For all its (well deserved) reputation for being the first proving ground for 2-year-olds, Saratoga Race Course will be unfamiliar ground for almost all of the 3-year-olds entered in the Jim Dandy on Saturday.
Of the 10, Will Take Charge debuted at Saratoga in 2012, finishing fifth, and only one other has set foot on the main track in a race.
That’s Belmont Stakes winner Palace Malice, who returns to the track where he broke his maiden and is now the 5-2 morning-line favorite in the Grade II Travers prep.
While Sunday’s Haskell Invitational at Monmouth Park is being billed as a matchup between Palace Malice’s stablemate, Verrazano, and Preakness winner Oxbow, Palace Malice stands out as the horse to beat in the Jim Dandy.
Dogwood Stable purchased Palace Malice for $200,000 at the Keeneland April sale last year, and he won at Saratoga by 31⁄2 lengths to add to the pile of juvenile victories that propelled trainer Todd Pletcher to his third meet title in a row.
Palace Malice floated on the outskirts of what were considered the top 3-year-olds this year, especially after bolting to very fast early fractions and fading to 12th in the Kentucky Derby while wearing blinkers for the only time of his career.
Pletcher never gave up on the colt, though, and actually believed he was sitting on a powder keg in the Belmont, based on works. At 13-1, Palace Malice beat Oxbow by 3 1⁄4 lengths under Mike Smith, with Derby winner Orb another 1 3⁄4 lengths back.
“I think there’s something gratifying when maybe you believe in a horse and other people don’t, then they perform well,” Pletcher said. “We saw things in him that the general public hadn’t seen before that.”
That doesn’t mean that Palace Malice has never managed to surprise Pletcher himself.
He was bred for distance, so it was a bit beyond expectation when he showed good speed in the shorter races typically assigned to 2-year-olds, especially midway through the season.
In particular, Palace Malice won his 61⁄2-furlong maiden race at Saratoga by sticking close to torrid fractions of 21.90 and 44.71 set by Hightail.
“We thought we had a very good colt,” Pletcher said. “Frankly, we were a little surprised that he was running as well as he was at shorter distances, because, being a Curlin out of a Royal Anthem mare [Palace Rumor], you would’ve fully expected him to be a two-turn type horse, so the fact that he was able to show something at shorter distances, we thought, was impressive. Unfortunately, we had a setback before the Hopeful, but he’s come back and developed into the kind of horse we thought he could be.”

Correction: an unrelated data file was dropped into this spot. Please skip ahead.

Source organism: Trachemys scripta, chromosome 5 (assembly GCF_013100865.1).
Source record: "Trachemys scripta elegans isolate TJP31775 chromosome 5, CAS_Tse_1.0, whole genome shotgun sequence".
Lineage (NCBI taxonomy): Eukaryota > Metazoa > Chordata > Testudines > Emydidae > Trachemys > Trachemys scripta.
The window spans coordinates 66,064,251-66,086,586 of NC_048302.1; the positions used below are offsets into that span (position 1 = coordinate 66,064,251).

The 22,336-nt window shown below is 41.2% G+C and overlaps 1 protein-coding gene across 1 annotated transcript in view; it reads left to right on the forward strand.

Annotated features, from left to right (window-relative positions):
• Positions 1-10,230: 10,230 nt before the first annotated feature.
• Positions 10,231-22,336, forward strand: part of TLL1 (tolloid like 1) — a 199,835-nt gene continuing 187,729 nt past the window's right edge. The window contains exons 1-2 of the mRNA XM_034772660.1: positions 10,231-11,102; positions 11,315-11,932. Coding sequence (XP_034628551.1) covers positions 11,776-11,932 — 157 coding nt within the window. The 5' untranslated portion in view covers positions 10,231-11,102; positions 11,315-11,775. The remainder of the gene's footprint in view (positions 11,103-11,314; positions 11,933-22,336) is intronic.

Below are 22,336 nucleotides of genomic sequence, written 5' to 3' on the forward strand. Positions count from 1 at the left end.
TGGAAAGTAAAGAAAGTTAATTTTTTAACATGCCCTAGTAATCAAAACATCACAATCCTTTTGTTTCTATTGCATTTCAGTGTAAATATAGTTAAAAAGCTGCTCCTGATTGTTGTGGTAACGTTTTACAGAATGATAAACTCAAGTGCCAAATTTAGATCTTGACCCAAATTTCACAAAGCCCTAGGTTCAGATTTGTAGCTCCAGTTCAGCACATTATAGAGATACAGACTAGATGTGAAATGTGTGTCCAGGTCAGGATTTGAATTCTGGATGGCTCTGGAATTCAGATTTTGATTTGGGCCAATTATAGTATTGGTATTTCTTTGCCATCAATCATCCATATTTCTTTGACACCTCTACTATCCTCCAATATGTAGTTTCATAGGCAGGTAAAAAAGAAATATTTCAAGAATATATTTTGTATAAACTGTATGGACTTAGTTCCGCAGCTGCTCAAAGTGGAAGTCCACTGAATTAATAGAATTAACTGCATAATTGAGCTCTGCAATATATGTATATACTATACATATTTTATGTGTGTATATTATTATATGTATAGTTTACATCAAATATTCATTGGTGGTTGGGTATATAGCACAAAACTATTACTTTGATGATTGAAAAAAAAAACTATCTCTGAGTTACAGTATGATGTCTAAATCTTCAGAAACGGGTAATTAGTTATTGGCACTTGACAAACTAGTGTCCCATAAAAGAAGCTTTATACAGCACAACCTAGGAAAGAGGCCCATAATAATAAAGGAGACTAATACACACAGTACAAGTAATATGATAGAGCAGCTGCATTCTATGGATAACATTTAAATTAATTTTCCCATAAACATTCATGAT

While his stablemate, Shanghai Bobby, went on to win the Hopeful and the 2-year-old Eclipse Award, Palace Malice was shut down for the rest of the season with just two races under his belt.
Until taking a break after the Belmont, he had a race in each of the first six months of 2013 — without a win, except for the Belmont.
Still, in a year in which the division is wide open and perhaps will be all the way to the end of the season, Palace Malice is sitting in a pretty good spot.
And he’s back at a track for which he has shown an affinity.
That goes for his owners, too.
Long-time Dogwood managing partner Cot Campbell, who sent horses Pletcher’s way soon after he took out his head trainer’s license, has a love affair with Saratoga that a Jim Dandy/Travers double would only reinforce.
“Mr. Campbell has always been a huge Saratoga fan,” Pletcher said. “We talked briefly about it right after the Belmont. Getting a race here and focusing on the Travers, as well, was something he wanted to do, and it was a pretty easy decision for us with Verrazano [to the Haskell], with the Let’s Go connections all being from that area, it was all really easy decisions, really.
“They’ve supported me from the very beginning. Any time you can have an endorsement like
Mr. Campbell sending you horses, for a young trainer, it’s a big shot in the arm. I think we’re all enjoying it a lot, and to have a classic winner is special. We’ve had a lot of fun with it.”
The bad news for the rest of the Jim Dandy field is that Palace Malice appears to be training up to the race in a similar manner in which he prepared for the Belmont.
He also has shown no ill effects of having participated in what can be a taxing double of the Derby and Belmont.
“Sometimes, you go through the Triple Crown races and a race like the Belmont, a mile and a half, demanding distances, sometimes it’ll knock a horse down for a little bit,” Pletcher said. “In his case, I thought he bounced out of the Derby really well and came out of the Belmont even better. Part of that probably has to do with the fact that he’s a May foal and is kind of naturally maturing and seems to be taking his races really well.
“He’s trained just as well or even better. It seems like he’s thriving and coming up to it really well.”